Mary Jo Foley is reporting that Microsoft is dropping Quadrant and is revising its plans for its M data-modeling language.
Microsoft has answered what they call “Top Ten Questions on Data”, explaining what has happened or it is going to happen to Oslo, ADO.NET Data Services, WCF, LINQ to SQL, T-SQL and other technologies.
Major features of “Oslo” May 2009 CTP are: “Quadrant”, a visual modeling tool, changes of the “M” language specification and the addition of predefined domain models to speed up development.
As key part the Oslo tools is a language for modeling textual DSLs (MGrammar). This article is an an attempt to try and use MGrammar to write a small parser that can interpret dates expressed in natural language.
In his new whitepaper, David Chappell takes a first look at the latest Microsoft technologies - WF 4.0, Dublin, and Oslo, explaining what these technologies are and more importantly, how they can be used together to create and run workflow-based, service-oriented, and model-driven applications.
For many years Martin Fowler has been in the forefront of software engineering. He is often given credit for popularizing techniques such as refactoring and dependency injection. Lately he has been evangelizing domain specific languages, so of course Oslo piqued his interest.
The watch-word isn't "cloud computing" or "scalability", it's trust. For all the cool stuff surrounding Windows Azure, literally no one on the floor was talking about actually using it. Even for products that can be partially hosted in-house like Mesh people are saying "Cool, but I can never use it".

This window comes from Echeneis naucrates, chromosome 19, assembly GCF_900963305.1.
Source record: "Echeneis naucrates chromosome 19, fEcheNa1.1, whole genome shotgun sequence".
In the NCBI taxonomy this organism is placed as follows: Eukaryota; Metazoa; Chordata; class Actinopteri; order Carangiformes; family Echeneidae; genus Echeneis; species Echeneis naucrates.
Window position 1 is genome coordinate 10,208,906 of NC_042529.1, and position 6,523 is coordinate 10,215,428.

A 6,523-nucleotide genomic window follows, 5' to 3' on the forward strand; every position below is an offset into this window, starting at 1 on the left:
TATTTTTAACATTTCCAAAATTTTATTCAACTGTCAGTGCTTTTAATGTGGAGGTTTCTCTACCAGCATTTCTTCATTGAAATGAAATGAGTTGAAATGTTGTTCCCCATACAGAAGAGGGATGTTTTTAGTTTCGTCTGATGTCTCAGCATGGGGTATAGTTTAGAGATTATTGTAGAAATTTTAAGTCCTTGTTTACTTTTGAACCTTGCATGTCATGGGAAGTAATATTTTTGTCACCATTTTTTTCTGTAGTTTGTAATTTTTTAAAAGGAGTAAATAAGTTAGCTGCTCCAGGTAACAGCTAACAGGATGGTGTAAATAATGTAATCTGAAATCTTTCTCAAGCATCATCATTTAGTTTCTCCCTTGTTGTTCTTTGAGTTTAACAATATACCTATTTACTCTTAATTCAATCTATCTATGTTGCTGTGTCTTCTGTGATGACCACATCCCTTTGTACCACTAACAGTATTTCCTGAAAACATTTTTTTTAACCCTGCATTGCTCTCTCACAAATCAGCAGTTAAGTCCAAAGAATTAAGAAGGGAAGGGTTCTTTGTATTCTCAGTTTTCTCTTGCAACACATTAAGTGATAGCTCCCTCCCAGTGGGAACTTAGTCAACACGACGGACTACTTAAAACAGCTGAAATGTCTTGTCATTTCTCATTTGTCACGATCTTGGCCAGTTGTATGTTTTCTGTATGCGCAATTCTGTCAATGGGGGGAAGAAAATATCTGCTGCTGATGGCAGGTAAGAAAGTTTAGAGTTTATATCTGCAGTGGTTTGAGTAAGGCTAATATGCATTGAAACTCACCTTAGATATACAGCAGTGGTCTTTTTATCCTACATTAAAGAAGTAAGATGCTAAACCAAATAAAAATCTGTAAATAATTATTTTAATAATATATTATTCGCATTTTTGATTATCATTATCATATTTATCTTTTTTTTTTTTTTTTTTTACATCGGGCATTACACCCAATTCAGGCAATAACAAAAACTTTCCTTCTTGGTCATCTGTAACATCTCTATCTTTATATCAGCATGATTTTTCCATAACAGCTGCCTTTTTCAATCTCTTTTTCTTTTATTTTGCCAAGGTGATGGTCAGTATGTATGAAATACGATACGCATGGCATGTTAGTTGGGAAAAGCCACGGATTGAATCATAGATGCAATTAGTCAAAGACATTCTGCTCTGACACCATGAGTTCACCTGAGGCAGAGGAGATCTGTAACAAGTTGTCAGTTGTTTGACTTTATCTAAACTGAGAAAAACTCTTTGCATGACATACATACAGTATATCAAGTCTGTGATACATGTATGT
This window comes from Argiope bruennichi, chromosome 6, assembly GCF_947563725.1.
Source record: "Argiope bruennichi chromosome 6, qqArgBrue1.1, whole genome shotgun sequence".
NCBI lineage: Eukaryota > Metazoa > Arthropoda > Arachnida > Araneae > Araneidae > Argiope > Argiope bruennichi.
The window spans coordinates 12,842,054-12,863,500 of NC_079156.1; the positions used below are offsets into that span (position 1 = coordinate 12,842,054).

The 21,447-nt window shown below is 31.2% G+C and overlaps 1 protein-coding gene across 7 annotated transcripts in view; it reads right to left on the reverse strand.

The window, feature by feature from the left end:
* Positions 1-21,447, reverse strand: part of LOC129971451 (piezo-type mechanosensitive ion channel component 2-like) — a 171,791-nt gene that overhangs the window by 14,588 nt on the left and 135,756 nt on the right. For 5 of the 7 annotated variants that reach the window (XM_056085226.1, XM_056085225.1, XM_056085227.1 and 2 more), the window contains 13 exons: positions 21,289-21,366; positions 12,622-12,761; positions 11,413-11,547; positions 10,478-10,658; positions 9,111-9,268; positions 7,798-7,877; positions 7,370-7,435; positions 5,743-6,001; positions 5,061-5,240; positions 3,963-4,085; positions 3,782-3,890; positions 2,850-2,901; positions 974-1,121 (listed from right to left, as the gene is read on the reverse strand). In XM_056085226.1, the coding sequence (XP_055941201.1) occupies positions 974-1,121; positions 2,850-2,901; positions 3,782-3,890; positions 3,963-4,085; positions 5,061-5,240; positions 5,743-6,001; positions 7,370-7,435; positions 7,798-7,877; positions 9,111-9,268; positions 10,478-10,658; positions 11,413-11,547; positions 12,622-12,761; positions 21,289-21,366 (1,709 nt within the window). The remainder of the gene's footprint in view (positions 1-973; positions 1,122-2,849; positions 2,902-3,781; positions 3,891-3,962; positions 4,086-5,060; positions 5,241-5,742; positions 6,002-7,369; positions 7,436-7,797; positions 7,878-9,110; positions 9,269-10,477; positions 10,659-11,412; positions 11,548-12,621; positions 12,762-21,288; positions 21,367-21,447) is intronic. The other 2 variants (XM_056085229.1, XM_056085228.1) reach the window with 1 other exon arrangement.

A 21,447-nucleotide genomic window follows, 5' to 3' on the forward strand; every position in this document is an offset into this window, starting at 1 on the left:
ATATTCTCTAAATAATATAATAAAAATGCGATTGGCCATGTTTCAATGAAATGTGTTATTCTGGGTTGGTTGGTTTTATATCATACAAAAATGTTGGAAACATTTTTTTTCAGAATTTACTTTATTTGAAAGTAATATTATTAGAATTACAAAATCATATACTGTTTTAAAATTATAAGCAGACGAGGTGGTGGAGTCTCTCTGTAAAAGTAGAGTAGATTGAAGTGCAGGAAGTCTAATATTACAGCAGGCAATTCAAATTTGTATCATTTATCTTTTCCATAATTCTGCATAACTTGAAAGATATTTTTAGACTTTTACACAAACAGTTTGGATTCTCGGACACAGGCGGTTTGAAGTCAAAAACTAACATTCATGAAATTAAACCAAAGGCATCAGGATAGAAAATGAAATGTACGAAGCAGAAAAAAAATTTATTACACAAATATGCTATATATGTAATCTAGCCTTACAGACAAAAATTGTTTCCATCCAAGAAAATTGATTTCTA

During PDC 2008, David Langworthy, Architect at Microsoft, and Don Box, Distinguished Engineer at Microsoft, held a presentation about Oslo, focusing especially on the modeling language M, explaining what is and what is not, and also demonstrating using M to create a data model.
As the Professional Developers Conference (PDC) 2008 draws near, Douglas Purdy, Don Box and others are dropping some information about Microsoft Oslo.
There has been few comments on Microsoft's Oslo announcement. In general they are positive but people are worried about the timeline and complexity of the project. Very few people commented on the in-the-cloud services that complement Oslo.
Microsoft unveiled this morning a vision and roadmap to simplify SOA, bridge software + services and take composite applications to the mainstream. The code name of this effort is “Oslo”.